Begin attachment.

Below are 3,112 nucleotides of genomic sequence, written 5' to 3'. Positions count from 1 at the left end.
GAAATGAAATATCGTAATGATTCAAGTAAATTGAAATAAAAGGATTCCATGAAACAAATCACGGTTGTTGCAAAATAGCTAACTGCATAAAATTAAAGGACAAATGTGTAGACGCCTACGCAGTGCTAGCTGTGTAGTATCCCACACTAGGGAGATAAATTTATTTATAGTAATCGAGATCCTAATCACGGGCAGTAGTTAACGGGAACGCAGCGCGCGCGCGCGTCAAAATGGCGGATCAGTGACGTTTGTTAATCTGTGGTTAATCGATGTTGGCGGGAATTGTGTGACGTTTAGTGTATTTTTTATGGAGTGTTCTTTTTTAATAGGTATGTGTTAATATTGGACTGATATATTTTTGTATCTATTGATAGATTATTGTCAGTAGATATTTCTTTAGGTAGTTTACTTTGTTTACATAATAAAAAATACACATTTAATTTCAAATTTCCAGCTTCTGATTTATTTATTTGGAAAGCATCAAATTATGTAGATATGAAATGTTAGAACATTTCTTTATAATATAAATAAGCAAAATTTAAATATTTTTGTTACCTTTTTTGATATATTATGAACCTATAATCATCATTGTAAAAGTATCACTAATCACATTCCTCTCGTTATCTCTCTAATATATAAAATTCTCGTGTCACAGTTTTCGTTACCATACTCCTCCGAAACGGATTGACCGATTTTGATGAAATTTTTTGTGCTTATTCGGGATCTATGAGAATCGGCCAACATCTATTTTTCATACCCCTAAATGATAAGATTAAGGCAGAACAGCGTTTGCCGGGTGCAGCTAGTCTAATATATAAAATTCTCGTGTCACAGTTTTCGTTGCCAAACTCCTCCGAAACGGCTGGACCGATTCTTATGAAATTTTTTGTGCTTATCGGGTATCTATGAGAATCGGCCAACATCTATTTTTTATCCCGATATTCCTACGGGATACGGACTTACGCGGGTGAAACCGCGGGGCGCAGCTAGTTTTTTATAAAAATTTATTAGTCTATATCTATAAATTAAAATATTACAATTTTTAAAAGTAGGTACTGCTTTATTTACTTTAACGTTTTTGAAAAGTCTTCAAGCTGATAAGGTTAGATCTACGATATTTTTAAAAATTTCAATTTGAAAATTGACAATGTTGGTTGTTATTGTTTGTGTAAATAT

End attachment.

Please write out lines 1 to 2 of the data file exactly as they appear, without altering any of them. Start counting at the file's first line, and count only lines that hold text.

Below are 3,112 nucleotides of genomic sequence, written 5' to 3'. Positions count from 1 at the left end.
GAAATGAAATATCGTAATGATTCAAGTAAATTGAAATAAAAGGATTCCATGAAACAAATCACGGTTGTTGCAAAATAGCTAACTGCATAAAATTAAAGGACAAATGTGTAGACGCCTACGCAGTGCTAGCTGTGTAGTATCCCACACTAGGGAGATAAATTTATTTATAGTAATCGAGATCCTAATCACGGGCAGTAGTTAACGGGAACGCAGCGCGCGCGCGCGTCAAAATGGCGGATCAGTGACGTTTGTTAATCTGTGGTTAATCGATGTTGGCGGGAATTGTGTGACGTTTAGTGTATTTTTTATGGAGTGTTCTTTTTTAATAGGTATGTGTTAATATTGGACTGATATATTTTTGTATCTATTGATAGATTATTGTCAGTAGATATTTCTTTAGGTAGTTTACTTTGTTTACATAATAAAAAATACACATTTAATTTCAAATTTCCAGCTTCTGATTTATTTATTTGGAAAGCATCAAATTATGTAGATATGAAATGTTAGAACATTTCTTTATAATATAAATAAGCAAAATTTAAATATTTTTGTTACCTTTTTTGATATATTATGAACCTATAATCATCATTGTAAAAGTATCACTAATCACATTCCTCTCGTTATCTCTCTAATATATAAAATTCTCGTGTCACAGTTTTCGTTACCATACTCCTCCGAAACGGATTGACCGATTTTGATGAAATTTTTTGTGCTTATTCGGGATCTATGAGAATCGGCCAACATCTATTTTTCATACCCCTAAATGATAAGATTAAGGCAGAACAGCGTTTGCCGGGTGCAGCTAGTCTAATATATAAAATTCTCGTGTCACAGTTTTCGTTGCCAAACTCCTCCGAAACGGCTGGACCGATTCTTATGAAATTTTTTGTGCTTATCGGGTATCTATGAGAATCGGCCAACATCTATTTTTTATCCCGATATTCCTACGGGATACGGACTTACGCGGGTGAAACCGCGGGGCGCAGCTAGTTTTTTATAAAAATTTATTAGTCTATATCTATAAATTAAAATATTACAATTTTTAAAAGTAGGTACTGCTTTATTTACTTTAACGTTTTTGAAAAGTCTTCAAGCTGATAAGGTTAGATCTACGATATTTTTAAAAATTTCAATTTGAAAATTGACAATGTTGGTTGTTATTGTTTGTGTAAATAT